Files recently released to MuckRock shed light on the Federal Bureau of Investigation’s investigation of the radical Ramparts magazine. Originally classified SECRET, the investigation described in the FBI files was an “internal security” matter relating to the magazine’s registration status. Paralleling and seemingly predicting some of the later investigations of WikiLeaks, the Bureau suspected that Ramparts “may currently be engaged in acts of distribution of propaganda, acting as a political agent,
Tag Archive for FBI
“Cognitive search” is Microsoft’s concept and tool; use computing power to capture analyze massive amounts of data found in the latest JFK files.
But the example these engineers give is not exactly inspiring.
The CIA shadowed Martin Luther King during his stay at a Miami hotel in July 1966 with the help of a spy whose identity still remains a secret a half century later.
The revelation is found in a 48-page file on King, portions of which were made public late last year, along with thousands of JFK assassination files.
President Trump has ordered all federal agencies to release the rest of their JFK-related files by April 26, a directive which covers the agency’s King file as well.
Trump’s order, issued last October, exempts from disclosure only “the names and addresses of any mentioned person who is still living.” So if the CIA’s spy is deceased, his or her name is supposed to be made public this week.
“Surveillance was a joint effort of IDEN A [the spy] and local ODENVY [CIA’s code name for the FBI],” according to a cable from the chief of the agency’s south Florida station. The surveillance took place in July 1966 when King and two associates stayed at a Miami airport hotel.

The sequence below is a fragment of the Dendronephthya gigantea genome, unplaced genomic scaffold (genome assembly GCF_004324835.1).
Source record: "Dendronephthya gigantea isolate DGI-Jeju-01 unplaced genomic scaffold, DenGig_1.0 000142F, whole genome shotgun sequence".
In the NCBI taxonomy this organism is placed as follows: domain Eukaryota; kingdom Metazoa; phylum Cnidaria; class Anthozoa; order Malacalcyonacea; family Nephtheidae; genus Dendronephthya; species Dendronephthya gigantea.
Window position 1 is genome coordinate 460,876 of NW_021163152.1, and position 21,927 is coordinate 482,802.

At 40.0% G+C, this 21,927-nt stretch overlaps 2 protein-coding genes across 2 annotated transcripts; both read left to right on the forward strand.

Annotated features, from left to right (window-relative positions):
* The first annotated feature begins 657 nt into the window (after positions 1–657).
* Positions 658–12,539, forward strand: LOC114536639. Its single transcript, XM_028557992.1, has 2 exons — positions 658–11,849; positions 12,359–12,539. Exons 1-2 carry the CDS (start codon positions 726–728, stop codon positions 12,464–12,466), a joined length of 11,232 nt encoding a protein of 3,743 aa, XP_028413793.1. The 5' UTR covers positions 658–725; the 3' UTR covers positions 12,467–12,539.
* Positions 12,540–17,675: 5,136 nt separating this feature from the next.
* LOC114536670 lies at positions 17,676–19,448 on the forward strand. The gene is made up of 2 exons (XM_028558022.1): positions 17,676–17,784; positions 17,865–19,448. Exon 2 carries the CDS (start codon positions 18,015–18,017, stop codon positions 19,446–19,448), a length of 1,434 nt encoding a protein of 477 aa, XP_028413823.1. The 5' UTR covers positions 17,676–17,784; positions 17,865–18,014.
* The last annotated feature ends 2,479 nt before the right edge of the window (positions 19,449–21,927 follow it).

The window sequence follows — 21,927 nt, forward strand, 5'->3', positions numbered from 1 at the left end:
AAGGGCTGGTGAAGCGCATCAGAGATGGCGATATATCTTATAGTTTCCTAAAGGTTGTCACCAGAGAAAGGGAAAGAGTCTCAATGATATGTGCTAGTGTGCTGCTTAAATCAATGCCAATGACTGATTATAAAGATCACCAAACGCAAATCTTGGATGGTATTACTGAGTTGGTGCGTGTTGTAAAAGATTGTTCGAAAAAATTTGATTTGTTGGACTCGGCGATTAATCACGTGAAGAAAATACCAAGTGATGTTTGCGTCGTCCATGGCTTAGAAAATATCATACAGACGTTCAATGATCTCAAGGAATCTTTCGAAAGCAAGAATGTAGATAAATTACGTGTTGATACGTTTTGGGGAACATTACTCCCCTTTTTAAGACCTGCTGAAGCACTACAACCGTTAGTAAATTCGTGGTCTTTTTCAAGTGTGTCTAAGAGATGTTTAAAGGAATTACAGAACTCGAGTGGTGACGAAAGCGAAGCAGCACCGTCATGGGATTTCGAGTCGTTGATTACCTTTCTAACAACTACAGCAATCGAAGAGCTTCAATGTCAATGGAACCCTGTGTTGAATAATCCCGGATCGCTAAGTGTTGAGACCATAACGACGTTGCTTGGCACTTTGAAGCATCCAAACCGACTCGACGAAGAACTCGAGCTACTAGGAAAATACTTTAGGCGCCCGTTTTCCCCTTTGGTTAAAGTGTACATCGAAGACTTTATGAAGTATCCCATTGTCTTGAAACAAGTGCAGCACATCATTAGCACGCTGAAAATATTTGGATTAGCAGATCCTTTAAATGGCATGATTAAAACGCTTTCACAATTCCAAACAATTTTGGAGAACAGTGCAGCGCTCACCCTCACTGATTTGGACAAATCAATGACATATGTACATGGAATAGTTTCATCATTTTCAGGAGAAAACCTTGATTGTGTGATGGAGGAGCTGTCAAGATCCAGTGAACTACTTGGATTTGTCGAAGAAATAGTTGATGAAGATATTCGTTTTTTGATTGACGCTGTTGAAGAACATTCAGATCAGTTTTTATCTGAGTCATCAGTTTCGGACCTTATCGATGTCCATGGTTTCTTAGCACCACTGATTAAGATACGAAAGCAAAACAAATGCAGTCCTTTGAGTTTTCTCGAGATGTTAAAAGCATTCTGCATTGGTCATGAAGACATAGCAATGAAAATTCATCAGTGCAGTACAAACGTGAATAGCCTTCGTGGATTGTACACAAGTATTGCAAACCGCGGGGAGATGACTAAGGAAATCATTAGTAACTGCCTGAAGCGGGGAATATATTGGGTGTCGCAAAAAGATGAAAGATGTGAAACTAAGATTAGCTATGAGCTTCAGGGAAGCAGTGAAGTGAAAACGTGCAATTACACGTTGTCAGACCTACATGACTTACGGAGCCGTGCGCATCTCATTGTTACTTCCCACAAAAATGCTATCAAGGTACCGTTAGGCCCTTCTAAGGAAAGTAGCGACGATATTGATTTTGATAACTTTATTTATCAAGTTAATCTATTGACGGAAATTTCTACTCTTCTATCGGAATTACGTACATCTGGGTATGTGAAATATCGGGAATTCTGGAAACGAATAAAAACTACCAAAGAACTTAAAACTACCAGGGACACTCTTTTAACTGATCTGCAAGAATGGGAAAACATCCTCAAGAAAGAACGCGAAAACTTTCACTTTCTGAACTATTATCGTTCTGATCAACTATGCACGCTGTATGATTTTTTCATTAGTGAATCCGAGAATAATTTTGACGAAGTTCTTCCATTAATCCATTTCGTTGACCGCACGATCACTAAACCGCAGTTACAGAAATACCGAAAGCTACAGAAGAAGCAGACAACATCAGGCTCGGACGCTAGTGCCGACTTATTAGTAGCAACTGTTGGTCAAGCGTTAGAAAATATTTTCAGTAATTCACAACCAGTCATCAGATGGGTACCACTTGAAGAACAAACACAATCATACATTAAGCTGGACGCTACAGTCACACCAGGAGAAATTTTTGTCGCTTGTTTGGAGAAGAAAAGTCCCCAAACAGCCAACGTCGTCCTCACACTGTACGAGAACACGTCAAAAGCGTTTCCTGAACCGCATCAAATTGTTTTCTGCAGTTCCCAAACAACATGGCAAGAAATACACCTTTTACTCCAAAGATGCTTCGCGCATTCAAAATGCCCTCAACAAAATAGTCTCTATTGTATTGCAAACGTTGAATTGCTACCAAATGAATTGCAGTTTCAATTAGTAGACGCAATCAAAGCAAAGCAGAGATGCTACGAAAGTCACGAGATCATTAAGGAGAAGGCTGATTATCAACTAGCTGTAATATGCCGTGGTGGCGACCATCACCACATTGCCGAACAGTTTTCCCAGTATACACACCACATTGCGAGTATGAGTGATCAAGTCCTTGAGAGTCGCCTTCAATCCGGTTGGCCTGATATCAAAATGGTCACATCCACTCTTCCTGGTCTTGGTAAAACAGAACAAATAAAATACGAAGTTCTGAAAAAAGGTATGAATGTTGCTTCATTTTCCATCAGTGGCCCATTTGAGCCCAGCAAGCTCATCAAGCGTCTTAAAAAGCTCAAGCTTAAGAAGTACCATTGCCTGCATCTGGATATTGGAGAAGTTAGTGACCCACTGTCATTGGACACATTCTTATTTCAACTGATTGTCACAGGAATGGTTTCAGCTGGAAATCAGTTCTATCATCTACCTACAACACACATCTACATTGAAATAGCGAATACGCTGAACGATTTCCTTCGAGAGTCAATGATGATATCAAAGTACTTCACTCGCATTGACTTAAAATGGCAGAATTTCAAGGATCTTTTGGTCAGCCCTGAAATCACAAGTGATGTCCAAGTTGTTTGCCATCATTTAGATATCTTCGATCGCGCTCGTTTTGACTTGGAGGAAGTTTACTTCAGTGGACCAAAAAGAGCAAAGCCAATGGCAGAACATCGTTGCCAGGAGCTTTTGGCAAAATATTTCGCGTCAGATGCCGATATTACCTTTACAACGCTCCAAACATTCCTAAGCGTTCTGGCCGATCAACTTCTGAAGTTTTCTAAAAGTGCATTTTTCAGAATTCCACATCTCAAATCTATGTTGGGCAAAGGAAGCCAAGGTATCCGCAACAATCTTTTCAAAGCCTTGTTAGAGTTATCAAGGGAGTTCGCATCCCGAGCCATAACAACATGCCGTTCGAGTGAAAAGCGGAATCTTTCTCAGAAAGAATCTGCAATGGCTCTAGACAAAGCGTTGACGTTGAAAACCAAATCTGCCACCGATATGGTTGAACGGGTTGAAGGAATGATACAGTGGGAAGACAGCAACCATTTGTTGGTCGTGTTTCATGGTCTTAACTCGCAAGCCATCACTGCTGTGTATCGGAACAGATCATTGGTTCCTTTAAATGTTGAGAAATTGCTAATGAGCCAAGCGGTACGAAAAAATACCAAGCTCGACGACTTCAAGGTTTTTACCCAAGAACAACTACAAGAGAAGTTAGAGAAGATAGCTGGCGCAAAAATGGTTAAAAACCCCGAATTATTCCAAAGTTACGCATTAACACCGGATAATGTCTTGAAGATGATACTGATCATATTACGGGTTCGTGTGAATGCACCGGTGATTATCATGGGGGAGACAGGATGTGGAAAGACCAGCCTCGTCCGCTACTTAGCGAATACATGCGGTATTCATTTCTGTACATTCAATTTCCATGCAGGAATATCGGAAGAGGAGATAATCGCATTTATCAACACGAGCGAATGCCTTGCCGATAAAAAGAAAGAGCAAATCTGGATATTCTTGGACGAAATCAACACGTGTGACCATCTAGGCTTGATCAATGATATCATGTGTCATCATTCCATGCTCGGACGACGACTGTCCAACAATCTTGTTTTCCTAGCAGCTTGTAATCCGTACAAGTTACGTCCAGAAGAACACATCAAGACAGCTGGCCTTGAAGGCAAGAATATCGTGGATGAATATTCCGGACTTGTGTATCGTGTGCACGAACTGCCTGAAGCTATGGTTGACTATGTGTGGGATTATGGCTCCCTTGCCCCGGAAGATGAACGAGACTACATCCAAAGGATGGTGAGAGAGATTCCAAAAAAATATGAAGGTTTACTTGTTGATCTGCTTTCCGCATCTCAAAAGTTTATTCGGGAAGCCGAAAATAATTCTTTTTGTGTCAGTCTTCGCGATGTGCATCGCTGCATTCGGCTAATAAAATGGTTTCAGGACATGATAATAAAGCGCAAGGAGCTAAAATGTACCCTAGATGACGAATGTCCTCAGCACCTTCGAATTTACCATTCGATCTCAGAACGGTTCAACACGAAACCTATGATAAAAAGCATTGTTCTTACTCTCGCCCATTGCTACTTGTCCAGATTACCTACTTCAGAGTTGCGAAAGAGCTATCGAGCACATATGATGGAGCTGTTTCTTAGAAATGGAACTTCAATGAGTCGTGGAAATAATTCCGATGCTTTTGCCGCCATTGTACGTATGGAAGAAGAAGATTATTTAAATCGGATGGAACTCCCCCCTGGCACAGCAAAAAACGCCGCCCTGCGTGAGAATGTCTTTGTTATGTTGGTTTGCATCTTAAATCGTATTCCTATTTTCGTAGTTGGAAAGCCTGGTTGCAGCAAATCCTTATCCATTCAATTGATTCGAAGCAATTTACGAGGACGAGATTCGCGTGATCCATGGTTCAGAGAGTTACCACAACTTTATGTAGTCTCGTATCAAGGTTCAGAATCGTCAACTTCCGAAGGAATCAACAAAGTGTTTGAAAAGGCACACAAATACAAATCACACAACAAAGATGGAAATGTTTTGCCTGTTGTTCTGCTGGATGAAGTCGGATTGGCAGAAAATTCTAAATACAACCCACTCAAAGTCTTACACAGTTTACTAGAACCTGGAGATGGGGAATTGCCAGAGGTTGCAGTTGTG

While the FBI’s surveillance of King is notorious, much less is known about the CIA’s interest in the civil right leader. Such eavesdropping violated the agency’s charter barring operations on U.S. soil.
The cable describes the spy as a “cleared and witting contact,” meaning he or she had a working relationship with the agency at the time. Approximately five lines of text that identify the spy have been blanked out in the document released to the National Archives in November 2017.
The spy listened in on King’s conversations from an adjacent hotel room for six hours.
“References were made to the Florida Gubernatorial Race, a trip to Bimini [an island in the Bahamas] and several miscellaneous sex experiences,” the cable reported.
After King and associates checked out the next day, the CIA’s spy searched their rooms, according to the cable. The informant found a phone message in a trash can asking King to call Harry Wachtel, a New York lawyer who served as King’s legal counsel.
The CIA’s spy claimed, inaccurately, that Wachtel was “an identified member of the Communist Party.” In fact, the FBI only had a report that Wachtel once had been active in the National Lawyer Guild, a leftist organization that some charged was a communist influenced.
The spy also found an envelope bearing the name of an unmarried woman who supposedly stay in the hotel room.